British Columbia

Flu strain stronger, earlier this year, warns B.C. Centre for Disease Control

A doctor and researcher from the B.C. Centre for Disease Control says this year's dominant H3N2 flu strain tends to lead to more deaths and hospitalization.

B.C. Centre for Disease Control says H3N2 flu strain leads to more deaths

Nurse Valencia Remple left, gives Dr. Danuta Skowronski a flu shot at her office at the B.C. Centre for Disease Control. She says it would be wise to get vaccinated this year because early indications show a strong strain circulating. (Chuck Stoody/Canadian Press)

Initial indications are this year's flu season is starting earlier than usual and the dominant strain will be stronger than last year's, the B.C. Centre for Disease Control says.

Lead researcher Dr. Danuta Skowronski says, although it's impossible to forecast the flu season, an "unusually early number of outbreaks" of the influenza virus H3N2 has already been detected at long-term care facilities in multiple provinces.

Typically the flu season doesn't pick up until the end of November and peaks in late December, she says.

This year's dominant strain is also considered more powerful than last year's mild H1N1 strain.

"H3N2 tends to cause more hospitalization and more deaths," Skowronski said.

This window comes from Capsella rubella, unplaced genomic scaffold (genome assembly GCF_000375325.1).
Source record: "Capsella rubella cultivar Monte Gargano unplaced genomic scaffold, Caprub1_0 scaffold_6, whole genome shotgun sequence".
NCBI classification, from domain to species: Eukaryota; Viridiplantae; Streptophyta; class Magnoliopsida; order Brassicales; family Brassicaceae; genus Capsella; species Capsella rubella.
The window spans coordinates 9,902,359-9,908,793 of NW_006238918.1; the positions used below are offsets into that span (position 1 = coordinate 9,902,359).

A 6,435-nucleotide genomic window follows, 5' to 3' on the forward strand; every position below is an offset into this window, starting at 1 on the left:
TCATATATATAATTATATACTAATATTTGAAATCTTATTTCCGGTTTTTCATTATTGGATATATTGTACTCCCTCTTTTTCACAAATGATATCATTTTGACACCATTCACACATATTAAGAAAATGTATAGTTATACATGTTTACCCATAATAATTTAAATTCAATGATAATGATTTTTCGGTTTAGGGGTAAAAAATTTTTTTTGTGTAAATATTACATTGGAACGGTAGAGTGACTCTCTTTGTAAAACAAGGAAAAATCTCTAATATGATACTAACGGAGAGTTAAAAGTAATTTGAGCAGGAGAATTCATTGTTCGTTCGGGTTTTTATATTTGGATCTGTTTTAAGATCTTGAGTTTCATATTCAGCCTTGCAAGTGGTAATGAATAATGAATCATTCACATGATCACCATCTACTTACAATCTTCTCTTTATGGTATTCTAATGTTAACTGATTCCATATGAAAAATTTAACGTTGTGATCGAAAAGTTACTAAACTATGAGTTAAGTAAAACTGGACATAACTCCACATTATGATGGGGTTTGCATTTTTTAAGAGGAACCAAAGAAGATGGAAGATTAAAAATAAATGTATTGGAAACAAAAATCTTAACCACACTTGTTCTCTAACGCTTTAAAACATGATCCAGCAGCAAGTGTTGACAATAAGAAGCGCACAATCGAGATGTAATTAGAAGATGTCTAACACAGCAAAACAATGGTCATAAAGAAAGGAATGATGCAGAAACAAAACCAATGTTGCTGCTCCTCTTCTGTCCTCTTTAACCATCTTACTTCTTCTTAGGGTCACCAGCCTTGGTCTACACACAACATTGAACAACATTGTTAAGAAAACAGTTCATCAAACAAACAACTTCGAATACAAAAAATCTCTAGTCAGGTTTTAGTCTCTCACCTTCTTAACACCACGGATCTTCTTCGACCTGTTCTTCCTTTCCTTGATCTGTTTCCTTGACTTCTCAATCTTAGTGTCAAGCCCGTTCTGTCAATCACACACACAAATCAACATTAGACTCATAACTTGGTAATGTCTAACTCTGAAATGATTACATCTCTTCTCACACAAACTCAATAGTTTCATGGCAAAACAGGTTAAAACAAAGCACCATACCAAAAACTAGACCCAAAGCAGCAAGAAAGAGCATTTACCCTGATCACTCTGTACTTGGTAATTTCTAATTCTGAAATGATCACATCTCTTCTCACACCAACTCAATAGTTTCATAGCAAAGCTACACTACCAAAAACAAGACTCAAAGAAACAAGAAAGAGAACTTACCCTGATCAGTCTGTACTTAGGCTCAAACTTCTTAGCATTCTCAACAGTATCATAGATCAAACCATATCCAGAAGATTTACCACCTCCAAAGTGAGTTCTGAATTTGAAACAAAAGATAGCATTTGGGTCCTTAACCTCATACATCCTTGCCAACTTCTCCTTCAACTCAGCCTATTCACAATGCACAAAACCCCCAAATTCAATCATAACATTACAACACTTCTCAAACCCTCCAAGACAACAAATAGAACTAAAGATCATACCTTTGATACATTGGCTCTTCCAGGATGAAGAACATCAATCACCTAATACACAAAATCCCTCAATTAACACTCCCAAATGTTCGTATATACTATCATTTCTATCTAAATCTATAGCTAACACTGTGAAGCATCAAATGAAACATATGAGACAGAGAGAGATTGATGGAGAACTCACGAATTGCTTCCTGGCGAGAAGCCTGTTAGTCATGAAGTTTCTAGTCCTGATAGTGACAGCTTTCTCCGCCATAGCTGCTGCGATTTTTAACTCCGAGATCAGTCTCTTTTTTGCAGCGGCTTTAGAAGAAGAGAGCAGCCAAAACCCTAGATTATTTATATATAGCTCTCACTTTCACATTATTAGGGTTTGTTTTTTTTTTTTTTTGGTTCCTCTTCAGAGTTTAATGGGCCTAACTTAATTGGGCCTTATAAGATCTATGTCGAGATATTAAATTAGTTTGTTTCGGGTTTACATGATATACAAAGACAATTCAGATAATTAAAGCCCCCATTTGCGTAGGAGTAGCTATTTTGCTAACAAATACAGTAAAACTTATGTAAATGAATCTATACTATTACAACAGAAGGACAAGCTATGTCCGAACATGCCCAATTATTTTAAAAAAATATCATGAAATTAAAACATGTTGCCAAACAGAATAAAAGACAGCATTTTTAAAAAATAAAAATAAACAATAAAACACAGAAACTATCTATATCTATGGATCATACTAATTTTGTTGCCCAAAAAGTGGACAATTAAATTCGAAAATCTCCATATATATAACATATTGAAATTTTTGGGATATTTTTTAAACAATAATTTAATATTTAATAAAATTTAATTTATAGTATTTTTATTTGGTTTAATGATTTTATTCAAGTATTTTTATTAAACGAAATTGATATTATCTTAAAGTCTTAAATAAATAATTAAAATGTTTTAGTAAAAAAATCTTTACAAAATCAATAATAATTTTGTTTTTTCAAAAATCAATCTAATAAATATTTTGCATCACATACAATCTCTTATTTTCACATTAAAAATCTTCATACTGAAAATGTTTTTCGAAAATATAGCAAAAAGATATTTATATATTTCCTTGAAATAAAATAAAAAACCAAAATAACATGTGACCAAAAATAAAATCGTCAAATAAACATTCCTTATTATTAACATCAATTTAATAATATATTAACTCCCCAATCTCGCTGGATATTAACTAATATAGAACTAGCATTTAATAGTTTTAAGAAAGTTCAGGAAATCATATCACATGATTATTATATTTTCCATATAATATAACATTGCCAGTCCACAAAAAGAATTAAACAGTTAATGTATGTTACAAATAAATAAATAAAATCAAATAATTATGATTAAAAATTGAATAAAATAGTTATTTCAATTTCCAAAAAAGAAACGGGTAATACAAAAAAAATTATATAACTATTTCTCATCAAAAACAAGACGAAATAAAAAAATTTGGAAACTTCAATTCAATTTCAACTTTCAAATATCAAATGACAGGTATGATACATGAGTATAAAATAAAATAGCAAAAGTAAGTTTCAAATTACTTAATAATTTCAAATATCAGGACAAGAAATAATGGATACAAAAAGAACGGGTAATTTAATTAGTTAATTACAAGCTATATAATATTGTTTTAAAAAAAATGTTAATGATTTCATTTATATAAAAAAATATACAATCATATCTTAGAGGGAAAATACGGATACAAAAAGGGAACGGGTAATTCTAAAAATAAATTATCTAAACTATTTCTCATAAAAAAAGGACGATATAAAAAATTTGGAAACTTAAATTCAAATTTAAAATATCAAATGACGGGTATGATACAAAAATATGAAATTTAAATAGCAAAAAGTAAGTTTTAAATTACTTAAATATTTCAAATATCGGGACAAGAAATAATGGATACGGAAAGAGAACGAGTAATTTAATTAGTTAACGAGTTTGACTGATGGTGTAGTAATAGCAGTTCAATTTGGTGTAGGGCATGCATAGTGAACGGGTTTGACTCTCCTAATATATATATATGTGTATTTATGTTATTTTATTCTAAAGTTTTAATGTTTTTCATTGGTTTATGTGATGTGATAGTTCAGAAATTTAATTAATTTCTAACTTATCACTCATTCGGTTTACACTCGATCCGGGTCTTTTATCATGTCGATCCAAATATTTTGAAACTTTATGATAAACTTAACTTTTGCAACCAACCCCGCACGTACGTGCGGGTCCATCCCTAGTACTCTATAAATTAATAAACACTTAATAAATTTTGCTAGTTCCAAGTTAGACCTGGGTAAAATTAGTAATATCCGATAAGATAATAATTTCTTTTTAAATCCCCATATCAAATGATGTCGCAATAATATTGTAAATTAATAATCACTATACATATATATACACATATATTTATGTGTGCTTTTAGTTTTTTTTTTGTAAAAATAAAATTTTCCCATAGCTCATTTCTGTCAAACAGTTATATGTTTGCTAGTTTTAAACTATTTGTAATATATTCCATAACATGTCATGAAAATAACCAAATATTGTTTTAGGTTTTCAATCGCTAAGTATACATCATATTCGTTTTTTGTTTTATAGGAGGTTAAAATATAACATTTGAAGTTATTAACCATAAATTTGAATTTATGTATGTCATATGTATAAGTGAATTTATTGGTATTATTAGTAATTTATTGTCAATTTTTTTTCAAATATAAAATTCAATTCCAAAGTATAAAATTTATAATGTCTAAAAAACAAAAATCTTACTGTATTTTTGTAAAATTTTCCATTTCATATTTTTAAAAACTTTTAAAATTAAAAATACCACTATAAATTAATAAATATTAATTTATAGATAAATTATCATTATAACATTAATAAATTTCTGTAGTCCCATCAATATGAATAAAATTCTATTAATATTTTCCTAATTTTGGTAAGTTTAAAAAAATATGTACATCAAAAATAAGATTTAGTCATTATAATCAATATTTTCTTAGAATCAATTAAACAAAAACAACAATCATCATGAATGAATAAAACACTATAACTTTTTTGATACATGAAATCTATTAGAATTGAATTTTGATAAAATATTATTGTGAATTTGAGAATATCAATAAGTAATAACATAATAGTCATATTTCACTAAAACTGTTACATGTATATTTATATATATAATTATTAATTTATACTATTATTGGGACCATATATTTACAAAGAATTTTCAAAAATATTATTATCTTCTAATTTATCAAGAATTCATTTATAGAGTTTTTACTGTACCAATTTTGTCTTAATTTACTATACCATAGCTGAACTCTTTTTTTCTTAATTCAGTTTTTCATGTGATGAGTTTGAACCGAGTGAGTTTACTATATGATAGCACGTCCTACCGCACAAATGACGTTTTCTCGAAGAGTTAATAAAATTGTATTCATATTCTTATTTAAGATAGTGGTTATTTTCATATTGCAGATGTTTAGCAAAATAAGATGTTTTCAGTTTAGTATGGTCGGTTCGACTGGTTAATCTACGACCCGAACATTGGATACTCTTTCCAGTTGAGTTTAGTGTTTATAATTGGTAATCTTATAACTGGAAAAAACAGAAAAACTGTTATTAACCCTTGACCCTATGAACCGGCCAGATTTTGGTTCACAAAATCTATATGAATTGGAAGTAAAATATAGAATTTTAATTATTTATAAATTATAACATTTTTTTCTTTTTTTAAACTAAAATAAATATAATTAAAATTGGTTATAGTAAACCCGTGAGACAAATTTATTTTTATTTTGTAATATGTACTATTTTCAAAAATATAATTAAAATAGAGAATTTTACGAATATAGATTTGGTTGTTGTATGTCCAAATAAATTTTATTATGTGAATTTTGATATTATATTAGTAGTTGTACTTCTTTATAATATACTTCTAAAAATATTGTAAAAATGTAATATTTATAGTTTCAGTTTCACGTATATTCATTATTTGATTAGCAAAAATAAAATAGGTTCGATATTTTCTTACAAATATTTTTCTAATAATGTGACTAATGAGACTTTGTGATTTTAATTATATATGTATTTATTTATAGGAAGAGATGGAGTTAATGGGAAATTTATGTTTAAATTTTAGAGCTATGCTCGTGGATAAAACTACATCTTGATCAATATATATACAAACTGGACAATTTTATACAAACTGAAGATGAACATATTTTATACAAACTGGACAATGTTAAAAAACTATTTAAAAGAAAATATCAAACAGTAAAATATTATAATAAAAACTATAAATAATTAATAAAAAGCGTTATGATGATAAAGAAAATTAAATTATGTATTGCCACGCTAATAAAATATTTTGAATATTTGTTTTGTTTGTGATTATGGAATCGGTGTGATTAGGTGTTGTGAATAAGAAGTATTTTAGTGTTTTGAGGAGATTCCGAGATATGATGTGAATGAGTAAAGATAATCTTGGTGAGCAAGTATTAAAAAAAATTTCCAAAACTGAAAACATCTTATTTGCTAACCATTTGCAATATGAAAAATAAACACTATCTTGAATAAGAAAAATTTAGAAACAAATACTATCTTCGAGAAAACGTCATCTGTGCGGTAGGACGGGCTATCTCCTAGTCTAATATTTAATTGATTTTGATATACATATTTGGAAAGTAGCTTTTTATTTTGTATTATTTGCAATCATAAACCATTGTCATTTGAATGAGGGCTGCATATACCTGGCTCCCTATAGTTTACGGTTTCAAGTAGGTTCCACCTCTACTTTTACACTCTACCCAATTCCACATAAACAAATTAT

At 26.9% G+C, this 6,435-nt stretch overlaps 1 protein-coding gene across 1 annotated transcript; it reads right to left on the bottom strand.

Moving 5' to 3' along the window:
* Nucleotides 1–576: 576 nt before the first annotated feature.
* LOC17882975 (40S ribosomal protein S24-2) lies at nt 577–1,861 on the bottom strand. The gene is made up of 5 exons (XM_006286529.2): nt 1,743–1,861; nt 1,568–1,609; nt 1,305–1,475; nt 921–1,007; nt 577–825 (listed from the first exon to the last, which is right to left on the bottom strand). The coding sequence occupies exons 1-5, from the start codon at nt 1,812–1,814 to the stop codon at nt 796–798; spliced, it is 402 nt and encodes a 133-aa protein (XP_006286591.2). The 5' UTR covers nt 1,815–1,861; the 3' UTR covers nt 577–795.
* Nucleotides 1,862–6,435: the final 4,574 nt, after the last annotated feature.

While healthy young people aren't exempt, this strain of the virus is most likely to target seniors, those with underlying illnesses and children.

"Seventy per cent of deaths due to H3N2 are typically in the elderly," she says. 

Based on data spanning multiple flu seasons across Canada and the U.S., she says 80 per cent of all flu-related deaths can be traced back to H3N2.

Vaccine hits the right strain

Skowronski says the "silver lining" is that this year's vaccine does help protect against the strain.

That wasn't the case two years ago when it was also an H3N2 year but the flu vaccine was mismatched, contributing to one of the worst years on record, she notes.

She says it's important to get vaccinated this year considering most people's resistance to the strain will likely have waned in recent years. 

Last year, she says only 35 per cent of adults in the four largest provinces of Canada, including B.C., opted to get the flu vaccine.

Free flu vaccines

Immunize B.C. recommends anyone older than six months of age be vaccinated.

The cost of a flu shot ranges from $20 to $30.

Free vaccines are provided to people who are considered at high risk, including seniors, children, pregnant women, and people with certain medical conditions.

Those who are likely to spread the flu to people with a higher risk are also eligible for a free shot.

To get a flu shot, head to your doctor, a health clinic, certain pharmacies or a travel clinic. 

Keep in mind, pharmacies are only able to administer shots to children five years and older.

The Public Health Agency of Canada, in its latest FluWatch report, says 39 regions in Canada reported no influenza activity between Oct. 5-19. Sporadic influenza activity was reported in 11 regions across five provinces: B,C., Alberta, Ontario, Quebec and Yukon. Localized activity was reported in one region in B.C. and one region in Nova Scotia

With files from Kamil Karamali